Get Your Feet Wet
Being a spearfishing beginner, not at all unlike being a bowhunter beginner, on that first trip everything went wrong. Without going into too much detail, here are just a few ‘low-lights’. Like with the long slow mostly self-taught and hard-earned bowhunting skills, we learned at first without teachers and made all the mistakes you can make. First on the equipment front – speargun bands get weak and brittle with age. A gun will have two or three bands. Our scavenged old guns had bands that were maybe 3-5 yrs old. The bands that didn’t break outright were too weak to fully penetrate a fish so we poked a lot of holes into fish that pulled off the spears as our guns lacked adequate power, like shooting a 20 pound bow! Second on the fish identification and understanding front – perhaps the most vicious fish in the gulf is a little 10-12” fish known as a Trigger fish. More or less shaped like a big bull bream. They sport a set of teeth more or less like a piranha. A Trigger fish, unlike any other fish in the gulf, delights in biting a human, just for fun, even if he has a spear through him. Even a free swimming trigger fish is subject to swimming up to a diver and biting him on the ear lobe. As they say, it is not IF you will get bit by a Trigger fish, but WHEN. Everybody gets bit!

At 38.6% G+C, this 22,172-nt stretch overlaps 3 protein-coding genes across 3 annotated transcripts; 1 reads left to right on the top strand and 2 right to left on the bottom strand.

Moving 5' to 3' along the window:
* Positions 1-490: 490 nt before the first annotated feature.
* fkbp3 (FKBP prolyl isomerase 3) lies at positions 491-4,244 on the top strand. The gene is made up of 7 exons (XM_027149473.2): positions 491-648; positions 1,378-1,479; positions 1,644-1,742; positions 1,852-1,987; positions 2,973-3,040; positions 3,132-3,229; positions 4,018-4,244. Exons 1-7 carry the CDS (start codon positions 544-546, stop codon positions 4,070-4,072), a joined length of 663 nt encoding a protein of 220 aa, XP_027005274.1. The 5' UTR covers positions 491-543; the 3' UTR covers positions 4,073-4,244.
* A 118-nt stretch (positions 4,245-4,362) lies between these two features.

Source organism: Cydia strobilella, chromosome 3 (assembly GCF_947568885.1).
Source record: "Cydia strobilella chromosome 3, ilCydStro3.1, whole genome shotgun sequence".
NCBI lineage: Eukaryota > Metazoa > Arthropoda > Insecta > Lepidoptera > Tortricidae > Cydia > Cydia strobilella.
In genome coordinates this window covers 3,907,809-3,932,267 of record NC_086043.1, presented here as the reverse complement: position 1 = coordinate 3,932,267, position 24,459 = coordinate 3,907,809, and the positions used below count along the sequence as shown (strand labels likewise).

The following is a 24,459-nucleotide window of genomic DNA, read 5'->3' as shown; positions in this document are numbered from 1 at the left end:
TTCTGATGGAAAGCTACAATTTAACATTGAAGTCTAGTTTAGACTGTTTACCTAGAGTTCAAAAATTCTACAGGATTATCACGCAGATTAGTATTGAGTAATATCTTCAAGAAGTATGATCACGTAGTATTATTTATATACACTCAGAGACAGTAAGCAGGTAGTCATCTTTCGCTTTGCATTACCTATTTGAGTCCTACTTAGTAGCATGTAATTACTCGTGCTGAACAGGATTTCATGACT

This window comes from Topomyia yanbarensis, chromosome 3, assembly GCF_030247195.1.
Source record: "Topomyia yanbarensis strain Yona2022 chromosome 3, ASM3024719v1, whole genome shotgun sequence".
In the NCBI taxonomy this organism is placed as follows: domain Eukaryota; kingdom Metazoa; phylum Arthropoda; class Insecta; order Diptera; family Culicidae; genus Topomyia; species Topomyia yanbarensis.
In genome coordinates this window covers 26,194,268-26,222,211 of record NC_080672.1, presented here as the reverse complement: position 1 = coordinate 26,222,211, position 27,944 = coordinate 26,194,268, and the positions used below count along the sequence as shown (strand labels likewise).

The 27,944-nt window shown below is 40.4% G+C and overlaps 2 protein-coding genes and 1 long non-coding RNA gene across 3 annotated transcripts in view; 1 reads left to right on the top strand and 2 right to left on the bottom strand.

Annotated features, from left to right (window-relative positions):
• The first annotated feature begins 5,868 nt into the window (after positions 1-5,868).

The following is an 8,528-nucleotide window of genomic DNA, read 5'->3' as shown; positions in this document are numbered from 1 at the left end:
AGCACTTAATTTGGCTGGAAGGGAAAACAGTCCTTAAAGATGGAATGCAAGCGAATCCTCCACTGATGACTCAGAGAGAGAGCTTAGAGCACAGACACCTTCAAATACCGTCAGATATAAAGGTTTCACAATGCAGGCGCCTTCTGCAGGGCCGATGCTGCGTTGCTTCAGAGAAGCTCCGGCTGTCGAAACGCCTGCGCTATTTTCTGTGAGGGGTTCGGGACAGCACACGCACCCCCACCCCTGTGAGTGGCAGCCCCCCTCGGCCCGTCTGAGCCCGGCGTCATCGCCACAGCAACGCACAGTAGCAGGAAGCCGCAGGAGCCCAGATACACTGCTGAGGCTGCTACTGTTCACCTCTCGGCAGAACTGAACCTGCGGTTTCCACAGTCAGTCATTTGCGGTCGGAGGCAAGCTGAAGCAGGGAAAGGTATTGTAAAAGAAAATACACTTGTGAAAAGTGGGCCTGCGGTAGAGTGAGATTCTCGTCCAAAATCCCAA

Considered one of the best eating fish in the water, we always try to get a few Trigger fish every trip. Shooting one, getting him off your spear, and on to a stringer, and getting your speargun reloaded to shoot another, all the while not getting bit, is challenging. There is nothing funnier than being underwater and observing from a few feet away one of your buddies getting chased and then bit by the dreaded trigger and hollering underwater with his regulator in his mouth, his eyes darting and screaming in pain…like a big lizard they will grab hold and it is only by the grace of God that they ever let go!